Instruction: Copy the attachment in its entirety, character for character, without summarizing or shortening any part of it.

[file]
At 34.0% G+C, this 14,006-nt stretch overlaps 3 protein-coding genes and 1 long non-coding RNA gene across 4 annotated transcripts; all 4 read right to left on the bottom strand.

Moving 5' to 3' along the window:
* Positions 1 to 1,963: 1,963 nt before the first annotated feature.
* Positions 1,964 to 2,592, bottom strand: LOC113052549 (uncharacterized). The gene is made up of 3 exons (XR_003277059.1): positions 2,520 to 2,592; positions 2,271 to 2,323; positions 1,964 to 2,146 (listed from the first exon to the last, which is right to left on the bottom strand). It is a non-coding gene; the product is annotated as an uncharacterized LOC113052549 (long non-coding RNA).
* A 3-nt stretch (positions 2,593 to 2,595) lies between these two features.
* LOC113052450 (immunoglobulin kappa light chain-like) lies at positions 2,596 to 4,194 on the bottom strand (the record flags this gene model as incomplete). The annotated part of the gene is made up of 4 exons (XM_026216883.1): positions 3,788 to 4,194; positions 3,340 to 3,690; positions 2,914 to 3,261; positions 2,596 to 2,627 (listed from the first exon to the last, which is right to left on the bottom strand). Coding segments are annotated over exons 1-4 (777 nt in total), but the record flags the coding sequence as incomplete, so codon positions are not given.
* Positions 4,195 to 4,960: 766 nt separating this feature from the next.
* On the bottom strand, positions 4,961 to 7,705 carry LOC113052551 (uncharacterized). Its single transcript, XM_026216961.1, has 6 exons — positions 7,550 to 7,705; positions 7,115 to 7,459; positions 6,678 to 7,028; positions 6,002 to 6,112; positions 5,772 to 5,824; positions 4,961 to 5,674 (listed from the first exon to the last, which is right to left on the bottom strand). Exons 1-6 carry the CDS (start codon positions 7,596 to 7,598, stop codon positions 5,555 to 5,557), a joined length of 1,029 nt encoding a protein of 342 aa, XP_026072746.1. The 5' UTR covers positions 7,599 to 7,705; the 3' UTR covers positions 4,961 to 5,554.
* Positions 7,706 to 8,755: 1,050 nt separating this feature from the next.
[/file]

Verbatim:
At 34.0% G+C, this 14,006-nt stretch overlaps 3 protein-coding genes and 1 long non-coding RNA gene across 4 annotated transcripts; all 4 read right to left on the bottom strand.

Moving 5' to 3' along the window:
* Positions 1 to 1,963: 1,963 nt before the first annotated feature.
* Positions 1,964 to 2,592, bottom strand: LOC113052549 (uncharacterized). The gene is made up of 3 exons (XR_003277059.1): positions 2,520 to 2,592; positions 2,271 to 2,323; positions 1,964 to 2,146 (listed from the first exon to the last, which is right to left on the bottom strand). It is a non-coding gene; the product is annotated as an uncharacterized LOC113052549 (long non-coding RNA).
* A 3-nt stretch (positions 2,593 to 2,595) lies between these two features.
* LOC113052450 (immunoglobulin kappa light chain-like) lies at positions 2,596 to 4,194 on the bottom strand (the record flags this gene model as incomplete). The annotated part of the gene is made up of 4 exons (XM_026216883.1): positions 3,788 to 4,194; positions 3,340 to 3,690; positions 2,914 to 3,261; positions 2,596 to 2,627 (listed from the first exon to the last, which is right to left on the bottom strand). Coding segments are annotated over exons 1-4 (777 nt in total), but the record flags the coding sequence as incomplete, so codon positions are not given.
* Positions 4,195 to 4,960: 766 nt separating this feature from the next.
* On the bottom strand, positions 4,961 to 7,705 carry LOC113052551 (uncharacterized). Its single transcript, XM_026216961.1, has 6 exons — positions 7,550 to 7,705; positions 7,115 to 7,459; positions 6,678 to 7,028; positions 6,002 to 6,112; positions 5,772 to 5,824; positions 4,961 to 5,674 (listed from the first exon to the last, which is right to left on the bottom strand). Exons 1-6 carry the CDS (start codon positions 7,596 to 7,598, stop codon positions 5,555 to 5,557), a joined length of 1,029 nt encoding a protein of 342 aa, XP_026072746.1. The 5' UTR covers positions 7,599 to 7,705; the 3' UTR covers positions 4,961 to 5,554.
* Positions 7,706 to 8,755: 1,050 nt separating this feature from the next.